Logo Drug Research

Helmholtz Zentrum München – German Research Center for Environmental Health

HMGU focuses on common diseases that arise from the complex interplay of individual genetic predisposition and environmental factors. To this end, a professional portfolio management of early drug discovery projects aims to identify novel drugs that tackle innovative targets such as, for example, protein-protein interactions. Current drug discovery projects internally funded by HMGU are in the fields of diabetes, neurodegeneration, infectious diseases and cancer.

The HMGU has various facilities and platforms to support early drug discovery in vitro and in cells, including protein expression, assay development and screening, and structure-based drug discovery using NMR spectroscopy, and X-ray crystallography. The Assay Development & Screening Platform at HMGU develops in vitro and (sterile) cell-based assays including stem cells and iPS cells. A novel Metabolomic Validation Platform (metDRUG) helps to decide on safe and metabolic-tolerable drugs at early stages of development by quantifying metabolites indicative for key pathways.

The drug discovery projects are supported by structural biology expertise and infrastructure. The Bavarian NMR Center (BNMRZ), a joint research infrastructure between HMGU and the Technische Universität München (TUM) performs NMR structural study of proteins and protein-ligand interactions on the highest international level. The BNMRZ is a leading NMR centre in Germany and an important partner of the Helmholtz Association. HMGU provides NMR-monitored fragment-based screening, hit validation and structural analysis of target proteins with biologically active molecules.

The experimental work of HMGU research centres is supported by a number of research groups focused on theoretical research. They develop new in silico methodology for ADME/T models, annotated chemical libraries and virtual screening.

The German Mouse Clinic, a renowned scientific platform for standardized phenotyping of mouse-mutants and an important partner of ESFRI-Infrafrontier, explores the systemic side-effects of small molecules in mouse models for a better understanding of pharmacologic intervention in human diseases.

The successful transfer of research results into clinical application has been shown by the approval of Removab®, a biopharmaceutical drug for the treatment of malignant ascites originating from HMGU.


Hoffmann, T., Krug, D., Bozkurt, N. et al.
Correlating chemical diversity with taxonomic distance for discovery of natural products in myxobacteria. Nat Commun 9, 803 (2018). doi.org/10.1038/s41467-018-03184-1

M. Dawidowski, L. Emmanouilidis, V. C. Kalel, K. Tripsianes, K. Schorpp, K. Hadian, M. Kaiser, P. Mäser, M. Kolonko, S. Tanghe, A. Rodriguez, W. Schliebs, R. Erdmann, M. Sattler, G. M. Popowicz
Inhibitors of PEX14 disrupt protein import into glycosomes and kill Trypanosoma parasites, Science 2017, Vol. 355, Issue 6332, pp. 1416-1420

Kremb S., Helfer M., Heller W., Hoffmann D., Wolff H., Kleinschmidt A., Cepok S., Hemmer B., Durner J., Brack-Werner R. EASY-HIT: HIV full-replication technology for broad discovery of multiple classes of HIV inhibitors.Antimicrob. Agents Chemother. (2010) 54:5257-68. European Patent Nr. 101 30 155. US Patent Application Nr. 10/176,010.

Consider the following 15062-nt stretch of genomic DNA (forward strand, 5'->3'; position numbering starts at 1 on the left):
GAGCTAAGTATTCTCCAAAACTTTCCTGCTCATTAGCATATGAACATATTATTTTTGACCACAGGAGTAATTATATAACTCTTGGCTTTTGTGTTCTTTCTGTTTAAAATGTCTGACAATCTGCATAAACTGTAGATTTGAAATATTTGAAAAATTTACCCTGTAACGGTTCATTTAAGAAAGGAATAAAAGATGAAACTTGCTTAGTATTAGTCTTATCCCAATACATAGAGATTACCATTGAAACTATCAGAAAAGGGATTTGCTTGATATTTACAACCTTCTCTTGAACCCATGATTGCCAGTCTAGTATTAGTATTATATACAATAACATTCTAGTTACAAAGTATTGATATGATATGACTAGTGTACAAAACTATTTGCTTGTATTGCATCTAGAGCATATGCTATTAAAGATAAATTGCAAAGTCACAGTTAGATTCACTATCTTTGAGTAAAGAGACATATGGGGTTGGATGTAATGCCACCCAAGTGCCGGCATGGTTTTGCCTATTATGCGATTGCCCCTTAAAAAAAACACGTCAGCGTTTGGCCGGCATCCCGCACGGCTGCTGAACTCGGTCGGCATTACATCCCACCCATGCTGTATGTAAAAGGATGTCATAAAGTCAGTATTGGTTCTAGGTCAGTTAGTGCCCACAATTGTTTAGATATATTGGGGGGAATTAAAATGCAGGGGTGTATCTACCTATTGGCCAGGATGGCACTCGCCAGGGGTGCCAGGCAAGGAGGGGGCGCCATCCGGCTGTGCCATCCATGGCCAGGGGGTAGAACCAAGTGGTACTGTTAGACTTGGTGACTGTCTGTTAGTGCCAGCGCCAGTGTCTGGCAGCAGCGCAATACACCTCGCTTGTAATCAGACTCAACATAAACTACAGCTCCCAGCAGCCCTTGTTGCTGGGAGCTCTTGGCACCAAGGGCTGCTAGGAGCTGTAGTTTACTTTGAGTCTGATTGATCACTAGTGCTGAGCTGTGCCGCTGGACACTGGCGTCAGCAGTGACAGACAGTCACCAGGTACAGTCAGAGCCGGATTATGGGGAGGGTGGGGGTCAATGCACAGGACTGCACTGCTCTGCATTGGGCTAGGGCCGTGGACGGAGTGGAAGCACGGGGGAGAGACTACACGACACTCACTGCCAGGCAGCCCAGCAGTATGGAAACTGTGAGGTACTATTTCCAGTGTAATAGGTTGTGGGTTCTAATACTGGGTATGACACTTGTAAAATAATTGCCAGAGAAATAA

Simon B., Madl T., Mackereth C.D., Nilges M.,  Sattler M. An efficient protocol for NMR-based structure determination of protein complexes in solution.Angew. Chem. Int. Ed. Engl. (2010) 49: 1967-1970.

Böttcher, T., Sieber, S.A. Showdomycin as a versatile chemical tool for the detection of pathogenesis associated enzymes in bacteria.J. Am. Chem. Soc. (2010) 132: 6964–6972.

Doedens L., Opperer F., Cai M., Beck J. G., Dedek M., Palmer E., Hruby V. J., Kessler H. Multiple N-methylation of MT-II backbone amide bonds leads to melanocortin receptor subtype hMC1R selectivity; pharmacological and conformational studies.J. Am. Chem. Soc (2010) 132: 8115-8128.

Ferch U., Kloo B., Gewies A., Pfänder V., Düwel M., Peschel C., Krappmann D., Ruland J. Inhibition of MALT1 protease activity is selectively toxic for activated B cell-like diffuse large B cell lymphoma cells. J. Exp. Med. (2009) 206: 2313-2320.

Hessling, M., Richter, K. & Buchner, J. Dissection of the ATP-induced conformational cycle of the molecular chaperone Hsp90.Nature Struct. & Mol. Biol. (2009) 16, 287 – 293; Patent: Hessling, M., Richter, K. and Buchner, J. Verfahren zur Identifizierung, Validierung und Optimierung von Hsp 90-Inhibitoren (2009) Patent PCT/EP 2009/061952.

Delgado O., Müller H. M., Bach T. Concise Total Synthesis of the Thiazolyl Peptide Antibiotic GE2270 A.Chem. Eur. J. (2008) 14: 2322-2339.

Groll M., Schellenberg B., Bachmann AS., Archer CR., Huber R., Powell TK., Lindow S., Kaiser M. and Dudler R. A plant pathogen virulence factor inhibits the eukaryotic proteasome by a novel mechanism.Nature. (2008) 452: 755-758.

Trivedi, C.M., Luo, Y., Yin, Z., Zhang, M., Zhu, W., Wang, T., Floss, T., Goettlicher, M., Noppinger, P.R., Wurst, W., Ferrari, V.A., Abrams, C.S., Gruber, P.J. and Epstein, J.A. Hdac2 regulates the cardiac hypertrophic response by modulating Gsk3 beta activity.Nat. Med. (2007) 13: 324-331.

Corsini L., Bonnal S., Basquin J., Hothorn M., Scheffzek K., Valcárcel J., Sattler M. U2AF-homology motif interactions are required for alternative splicing regulation by SPF45. Nat. Struct. Mol. Biol. (2007) 14: 620-629.


  • Prof. Dr. Michael Sattler

    Institute of Structural Biology

    Helmholtz Zentrum München – German Research Center for Environmental Health

    Ingolstädter Landstraße 1
    85764 Neuherberg

    Phone: +49 89 3187-3800
    Fax: +49 89 3187-193800

  • Prof. Dr. Thorsten Bach

    Department of Chemistry

    Technical University of Munich

    Lichtenbergstraße 4
    85747 Garching

    Phone: +49 89 289-13300
    Fax: +49 89 289-14386